When zoning restricts high-density new construction, this can drive up house and rental prices and drive some people out of housing entirely. A 2020 Government Accountability Office study found that, all other things being equal, a $ 100 increase in average rent was associated with a 9% increase in the estimated homeless rate in the United States.
The big picture
Housing in America has typically been used as a way to create wealth. But in a housing crisis where some can’t find a home on their own or not at all, there are also financial and socioeconomic generational consequences, experts say.
“If housing is the main source of wealth and is passed down from generation to generation, then it really matters whether or not your grandparents were in a position to buy back a home, let’s say, like in the 1950s or 1960s before Civil Rights. Act has been passed, ”Fairweather said.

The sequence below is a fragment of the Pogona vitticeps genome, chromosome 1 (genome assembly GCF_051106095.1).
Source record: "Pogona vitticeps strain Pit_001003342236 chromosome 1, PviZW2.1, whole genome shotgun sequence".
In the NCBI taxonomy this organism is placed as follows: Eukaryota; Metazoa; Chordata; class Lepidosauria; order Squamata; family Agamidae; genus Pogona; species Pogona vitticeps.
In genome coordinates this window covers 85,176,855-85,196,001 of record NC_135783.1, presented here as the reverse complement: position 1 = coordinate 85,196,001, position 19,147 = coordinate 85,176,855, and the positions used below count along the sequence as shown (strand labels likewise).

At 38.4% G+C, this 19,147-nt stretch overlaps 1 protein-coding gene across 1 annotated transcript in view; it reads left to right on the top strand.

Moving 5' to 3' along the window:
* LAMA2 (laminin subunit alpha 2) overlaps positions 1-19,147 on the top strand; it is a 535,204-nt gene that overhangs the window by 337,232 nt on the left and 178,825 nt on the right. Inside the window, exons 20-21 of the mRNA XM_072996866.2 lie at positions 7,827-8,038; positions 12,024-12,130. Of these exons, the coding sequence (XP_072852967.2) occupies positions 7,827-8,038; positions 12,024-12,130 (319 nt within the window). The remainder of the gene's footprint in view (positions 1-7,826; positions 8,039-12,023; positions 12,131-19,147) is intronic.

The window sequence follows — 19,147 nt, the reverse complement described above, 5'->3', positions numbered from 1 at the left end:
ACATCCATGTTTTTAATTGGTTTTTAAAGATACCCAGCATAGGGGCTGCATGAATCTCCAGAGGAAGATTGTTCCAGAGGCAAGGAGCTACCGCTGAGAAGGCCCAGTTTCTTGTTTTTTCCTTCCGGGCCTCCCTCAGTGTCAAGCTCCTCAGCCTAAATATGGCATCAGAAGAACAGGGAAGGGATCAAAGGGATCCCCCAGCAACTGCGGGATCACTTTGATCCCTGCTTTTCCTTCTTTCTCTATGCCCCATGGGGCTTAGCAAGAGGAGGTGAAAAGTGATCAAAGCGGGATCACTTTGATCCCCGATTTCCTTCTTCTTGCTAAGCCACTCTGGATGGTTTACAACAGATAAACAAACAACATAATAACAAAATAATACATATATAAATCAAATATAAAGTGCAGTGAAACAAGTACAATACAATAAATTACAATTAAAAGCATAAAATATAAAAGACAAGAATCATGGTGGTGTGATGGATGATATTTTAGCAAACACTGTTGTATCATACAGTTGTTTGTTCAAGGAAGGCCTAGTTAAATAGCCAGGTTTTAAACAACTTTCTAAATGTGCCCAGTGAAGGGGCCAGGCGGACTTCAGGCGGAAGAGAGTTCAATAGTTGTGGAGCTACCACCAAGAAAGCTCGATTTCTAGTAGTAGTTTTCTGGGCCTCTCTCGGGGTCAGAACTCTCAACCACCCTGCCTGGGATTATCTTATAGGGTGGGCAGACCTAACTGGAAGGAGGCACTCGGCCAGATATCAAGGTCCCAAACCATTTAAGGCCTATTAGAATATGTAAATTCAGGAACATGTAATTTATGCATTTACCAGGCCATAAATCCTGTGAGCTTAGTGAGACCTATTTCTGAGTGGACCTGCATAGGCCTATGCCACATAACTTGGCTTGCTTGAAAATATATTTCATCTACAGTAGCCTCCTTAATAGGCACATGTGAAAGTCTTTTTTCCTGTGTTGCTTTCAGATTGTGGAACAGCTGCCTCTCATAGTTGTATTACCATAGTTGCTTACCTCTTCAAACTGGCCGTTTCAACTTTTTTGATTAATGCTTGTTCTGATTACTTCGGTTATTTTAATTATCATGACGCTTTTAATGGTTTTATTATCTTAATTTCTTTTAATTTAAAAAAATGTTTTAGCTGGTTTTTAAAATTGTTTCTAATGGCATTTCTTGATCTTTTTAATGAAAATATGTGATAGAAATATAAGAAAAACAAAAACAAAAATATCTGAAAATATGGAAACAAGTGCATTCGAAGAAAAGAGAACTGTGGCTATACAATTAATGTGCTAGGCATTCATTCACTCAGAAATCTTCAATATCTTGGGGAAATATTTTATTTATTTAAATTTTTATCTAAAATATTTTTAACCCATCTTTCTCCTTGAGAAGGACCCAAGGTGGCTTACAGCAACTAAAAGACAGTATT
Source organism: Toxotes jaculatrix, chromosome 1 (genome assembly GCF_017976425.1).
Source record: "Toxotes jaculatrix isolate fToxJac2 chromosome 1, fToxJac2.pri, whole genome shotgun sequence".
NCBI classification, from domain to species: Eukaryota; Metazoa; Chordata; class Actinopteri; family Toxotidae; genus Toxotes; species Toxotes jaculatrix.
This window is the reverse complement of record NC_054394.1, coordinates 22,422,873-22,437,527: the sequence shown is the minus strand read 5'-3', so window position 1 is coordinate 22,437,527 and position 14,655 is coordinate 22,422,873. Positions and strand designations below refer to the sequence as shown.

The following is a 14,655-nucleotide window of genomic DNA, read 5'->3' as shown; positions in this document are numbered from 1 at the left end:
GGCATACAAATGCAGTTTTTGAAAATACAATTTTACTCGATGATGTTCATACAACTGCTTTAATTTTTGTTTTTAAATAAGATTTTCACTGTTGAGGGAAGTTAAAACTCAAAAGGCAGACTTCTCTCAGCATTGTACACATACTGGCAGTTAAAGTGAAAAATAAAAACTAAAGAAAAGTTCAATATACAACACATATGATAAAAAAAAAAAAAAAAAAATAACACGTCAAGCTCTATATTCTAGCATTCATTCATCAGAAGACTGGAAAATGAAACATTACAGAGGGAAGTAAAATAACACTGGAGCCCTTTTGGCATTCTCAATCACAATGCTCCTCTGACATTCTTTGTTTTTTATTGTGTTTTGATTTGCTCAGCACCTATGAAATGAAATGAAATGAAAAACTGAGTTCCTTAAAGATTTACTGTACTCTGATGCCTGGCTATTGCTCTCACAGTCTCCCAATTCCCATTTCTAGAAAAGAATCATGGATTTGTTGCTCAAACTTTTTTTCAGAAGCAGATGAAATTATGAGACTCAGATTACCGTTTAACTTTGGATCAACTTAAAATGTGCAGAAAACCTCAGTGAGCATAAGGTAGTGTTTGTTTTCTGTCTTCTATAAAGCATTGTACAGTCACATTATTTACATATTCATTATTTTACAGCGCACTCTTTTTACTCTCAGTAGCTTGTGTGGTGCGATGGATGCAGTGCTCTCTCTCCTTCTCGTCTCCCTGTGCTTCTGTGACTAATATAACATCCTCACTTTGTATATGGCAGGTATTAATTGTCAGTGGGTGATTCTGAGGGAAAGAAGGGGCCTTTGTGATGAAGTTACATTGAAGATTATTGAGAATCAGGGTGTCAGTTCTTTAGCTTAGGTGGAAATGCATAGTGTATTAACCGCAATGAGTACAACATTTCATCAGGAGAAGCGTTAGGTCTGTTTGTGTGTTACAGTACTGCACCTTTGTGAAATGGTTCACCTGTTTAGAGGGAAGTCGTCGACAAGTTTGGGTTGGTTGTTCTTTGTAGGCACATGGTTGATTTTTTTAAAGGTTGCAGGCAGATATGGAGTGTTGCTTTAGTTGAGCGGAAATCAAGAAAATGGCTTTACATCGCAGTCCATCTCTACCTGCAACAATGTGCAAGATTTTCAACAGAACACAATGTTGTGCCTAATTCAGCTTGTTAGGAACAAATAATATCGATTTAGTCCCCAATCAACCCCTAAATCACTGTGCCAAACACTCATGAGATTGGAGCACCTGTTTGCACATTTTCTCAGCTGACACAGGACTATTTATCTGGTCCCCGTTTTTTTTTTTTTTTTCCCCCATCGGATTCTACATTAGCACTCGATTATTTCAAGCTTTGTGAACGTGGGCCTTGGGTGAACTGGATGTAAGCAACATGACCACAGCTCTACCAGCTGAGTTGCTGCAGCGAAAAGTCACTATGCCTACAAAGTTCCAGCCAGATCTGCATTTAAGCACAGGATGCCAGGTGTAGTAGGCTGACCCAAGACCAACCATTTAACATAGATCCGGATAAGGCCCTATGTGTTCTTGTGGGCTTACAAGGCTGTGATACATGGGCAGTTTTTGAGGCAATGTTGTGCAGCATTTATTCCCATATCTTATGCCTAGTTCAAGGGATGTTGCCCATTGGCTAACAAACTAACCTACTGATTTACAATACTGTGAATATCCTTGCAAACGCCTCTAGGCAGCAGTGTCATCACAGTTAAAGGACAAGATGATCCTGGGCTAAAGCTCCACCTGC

These consequences for generational wealth can also exacerbate the racial wealth gap, notes a Brookings study from 2021.
“Home ownership is often seen as the gateway to the American dream and the gateway to intergenerational wealth. However, this path is often less feasible for black Americans with a 46.4 percent home ownership rate than 75.8 percent for white households, “the study notes.” Homes in predominantly black neighborhoods across the country. country are valued at $ 48,000 less than predominantly white neighborhoods for a cumulative equity loss of approximately $ 156 billion. These are factors that significantly contribute to the racial wealth gap. ”